NEW DELHI: Looking to buy a new iPhone or even a car by trading in your old handset or 10-year-old hatchback? This kind of exchange could cost a bit more than just depreciation when the proposed goods and services tax (GST) is rolled out. The draft GST law proposes to bring barters, exchanges and licences under its purview. The levy is set to be implemented from April 1 next year,assuming that the government and the Opposition can reach a consensus that will pave the way for the necessary legislative approvals.
The planned inclusion has implications for the automobile, consumer durables and mobile handset industries, where barters and exchange of old models for new ones is a common practice. Such transactions currently don’t attract value-added tax.
Those purchasing any product in exchange pay VAT only on the cash component and not the value of the product exchanged. Including barter would imply that consumers will have to pay GST on the full value.
This is because the law seeks to put in place a so-called clean chain without disruption in payments to ensure tax credit flows seamlessly. Experts said valuation would be the key factor.
“It would have an impact on consumer electronics and automobile sectors, wherein old items or cars are exchanged with a new product at a reduced price,” said Pratik Jain, partner, KPMG India. “It would need to be seen how goods under barter or exchange would be valued.”
The concept of valuation, akin to that prevalent in customs and excise, is being introduced to ensure that tax is levied on the actual transaction value. This is the money actually paid or payable where the supplier and recipient are not related and price is the sole consideration.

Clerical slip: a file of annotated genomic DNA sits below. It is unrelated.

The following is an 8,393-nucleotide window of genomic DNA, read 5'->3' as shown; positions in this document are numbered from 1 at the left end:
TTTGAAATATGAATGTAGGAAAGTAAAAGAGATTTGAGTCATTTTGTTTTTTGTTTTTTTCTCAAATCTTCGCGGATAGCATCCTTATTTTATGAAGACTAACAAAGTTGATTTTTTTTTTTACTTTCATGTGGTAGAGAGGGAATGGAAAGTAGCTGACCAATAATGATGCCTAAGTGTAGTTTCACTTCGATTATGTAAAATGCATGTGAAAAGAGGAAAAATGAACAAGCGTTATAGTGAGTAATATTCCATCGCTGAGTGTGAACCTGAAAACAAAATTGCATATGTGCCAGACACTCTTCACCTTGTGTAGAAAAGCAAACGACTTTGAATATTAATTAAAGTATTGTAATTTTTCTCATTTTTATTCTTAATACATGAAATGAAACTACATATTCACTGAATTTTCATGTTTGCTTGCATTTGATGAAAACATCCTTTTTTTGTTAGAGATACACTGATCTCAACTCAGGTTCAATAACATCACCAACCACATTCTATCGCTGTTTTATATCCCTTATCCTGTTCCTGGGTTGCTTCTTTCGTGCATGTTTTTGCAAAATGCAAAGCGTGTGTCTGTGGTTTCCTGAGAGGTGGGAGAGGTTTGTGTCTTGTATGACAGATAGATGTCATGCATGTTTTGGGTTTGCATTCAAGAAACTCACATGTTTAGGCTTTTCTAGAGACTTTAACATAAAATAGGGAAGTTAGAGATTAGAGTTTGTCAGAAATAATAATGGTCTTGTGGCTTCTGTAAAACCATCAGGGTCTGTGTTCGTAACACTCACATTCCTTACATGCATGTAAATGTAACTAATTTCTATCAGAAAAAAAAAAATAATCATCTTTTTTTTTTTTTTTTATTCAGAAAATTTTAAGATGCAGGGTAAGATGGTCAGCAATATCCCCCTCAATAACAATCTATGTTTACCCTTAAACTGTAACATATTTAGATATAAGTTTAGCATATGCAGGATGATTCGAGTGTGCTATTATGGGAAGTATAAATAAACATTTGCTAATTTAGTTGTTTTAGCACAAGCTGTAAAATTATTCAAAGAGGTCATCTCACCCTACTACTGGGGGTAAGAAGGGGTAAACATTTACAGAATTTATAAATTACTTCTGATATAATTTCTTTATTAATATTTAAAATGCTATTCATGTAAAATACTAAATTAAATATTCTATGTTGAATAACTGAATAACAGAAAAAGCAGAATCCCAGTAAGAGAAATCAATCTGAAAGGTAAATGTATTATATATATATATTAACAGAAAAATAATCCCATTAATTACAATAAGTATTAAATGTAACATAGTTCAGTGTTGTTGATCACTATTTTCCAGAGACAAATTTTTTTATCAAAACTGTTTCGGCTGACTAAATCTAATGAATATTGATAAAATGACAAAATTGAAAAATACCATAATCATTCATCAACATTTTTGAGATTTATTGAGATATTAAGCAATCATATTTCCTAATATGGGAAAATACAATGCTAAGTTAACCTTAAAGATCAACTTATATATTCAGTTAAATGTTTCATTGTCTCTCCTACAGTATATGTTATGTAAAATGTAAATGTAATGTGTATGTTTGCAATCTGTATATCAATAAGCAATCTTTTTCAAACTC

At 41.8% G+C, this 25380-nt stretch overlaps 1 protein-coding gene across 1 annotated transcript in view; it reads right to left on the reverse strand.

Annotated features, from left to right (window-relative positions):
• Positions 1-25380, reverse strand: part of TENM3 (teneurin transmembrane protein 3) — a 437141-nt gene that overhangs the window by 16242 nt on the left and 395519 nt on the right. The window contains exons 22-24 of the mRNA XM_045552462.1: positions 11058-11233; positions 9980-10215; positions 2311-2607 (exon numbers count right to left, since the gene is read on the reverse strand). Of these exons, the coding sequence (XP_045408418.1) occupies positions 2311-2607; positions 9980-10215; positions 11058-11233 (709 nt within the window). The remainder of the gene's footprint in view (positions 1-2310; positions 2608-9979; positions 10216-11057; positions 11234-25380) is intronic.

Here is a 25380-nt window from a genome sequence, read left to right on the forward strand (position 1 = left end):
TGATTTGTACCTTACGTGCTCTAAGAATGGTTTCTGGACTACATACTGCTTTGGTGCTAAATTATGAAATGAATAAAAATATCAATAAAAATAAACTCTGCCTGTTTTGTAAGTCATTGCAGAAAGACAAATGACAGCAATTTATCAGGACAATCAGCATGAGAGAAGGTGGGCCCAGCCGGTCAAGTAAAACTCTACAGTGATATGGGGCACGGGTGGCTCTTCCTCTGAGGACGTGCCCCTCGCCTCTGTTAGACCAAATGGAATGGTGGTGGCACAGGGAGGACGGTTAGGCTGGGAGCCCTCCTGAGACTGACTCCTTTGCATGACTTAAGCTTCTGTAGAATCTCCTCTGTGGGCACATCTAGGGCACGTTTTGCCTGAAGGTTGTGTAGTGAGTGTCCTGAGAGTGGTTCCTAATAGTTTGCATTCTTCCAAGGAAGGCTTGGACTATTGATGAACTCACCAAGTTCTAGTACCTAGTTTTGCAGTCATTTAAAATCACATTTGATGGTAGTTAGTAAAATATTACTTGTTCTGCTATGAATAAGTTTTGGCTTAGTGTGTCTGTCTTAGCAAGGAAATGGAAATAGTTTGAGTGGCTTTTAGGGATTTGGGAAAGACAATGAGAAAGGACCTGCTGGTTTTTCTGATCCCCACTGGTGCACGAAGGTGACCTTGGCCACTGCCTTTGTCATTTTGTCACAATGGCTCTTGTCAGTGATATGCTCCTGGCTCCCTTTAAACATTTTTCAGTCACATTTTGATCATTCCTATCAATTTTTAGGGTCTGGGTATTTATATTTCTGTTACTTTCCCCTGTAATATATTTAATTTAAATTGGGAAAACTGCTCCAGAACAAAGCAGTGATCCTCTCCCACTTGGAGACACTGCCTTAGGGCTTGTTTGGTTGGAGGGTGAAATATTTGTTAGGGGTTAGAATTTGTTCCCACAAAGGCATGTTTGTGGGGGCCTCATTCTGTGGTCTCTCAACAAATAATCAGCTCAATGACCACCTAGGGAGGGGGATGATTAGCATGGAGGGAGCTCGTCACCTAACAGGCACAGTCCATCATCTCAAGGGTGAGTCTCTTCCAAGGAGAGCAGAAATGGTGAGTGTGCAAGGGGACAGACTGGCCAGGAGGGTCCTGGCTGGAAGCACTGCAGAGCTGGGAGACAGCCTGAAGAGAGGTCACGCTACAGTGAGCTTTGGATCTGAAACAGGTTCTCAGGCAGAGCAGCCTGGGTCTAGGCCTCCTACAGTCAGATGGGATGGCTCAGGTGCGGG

Experts said bringing barter under the tax net would make it easier to settle disputes.
But “valuation of goods and services will be a challenge and clear guidelines are required to mitigate any disputes,” said Bipin Sapra, partner, EY. “The concept of barter which exists in certain state laws and service tax has been introduced in GST.
The valuation in such cases would be quite involved, specially where used goods are being returned to buy new goods.”
The GST law is being given the finishing touches by a panel of officials from the central and state governments. According to the draft, seen by ET, GST will apply on supply of goods and services as against provision of service, sale or manufacture of goods currently. Supply will include barter, exchange and licences such as those for mining or spectrum.
Also proposed is tax deduction at source (TDS), a concept prevalent in direct taxes, for government and other agencies.
GST seeks to replace central and state taxes such as excise duty, service tax, value-added tax, entry tax and octroi with a single levy and create a unified national market in the country. It would remove tax on tax with full flow of input tax credit, helping bring down prices for consumers.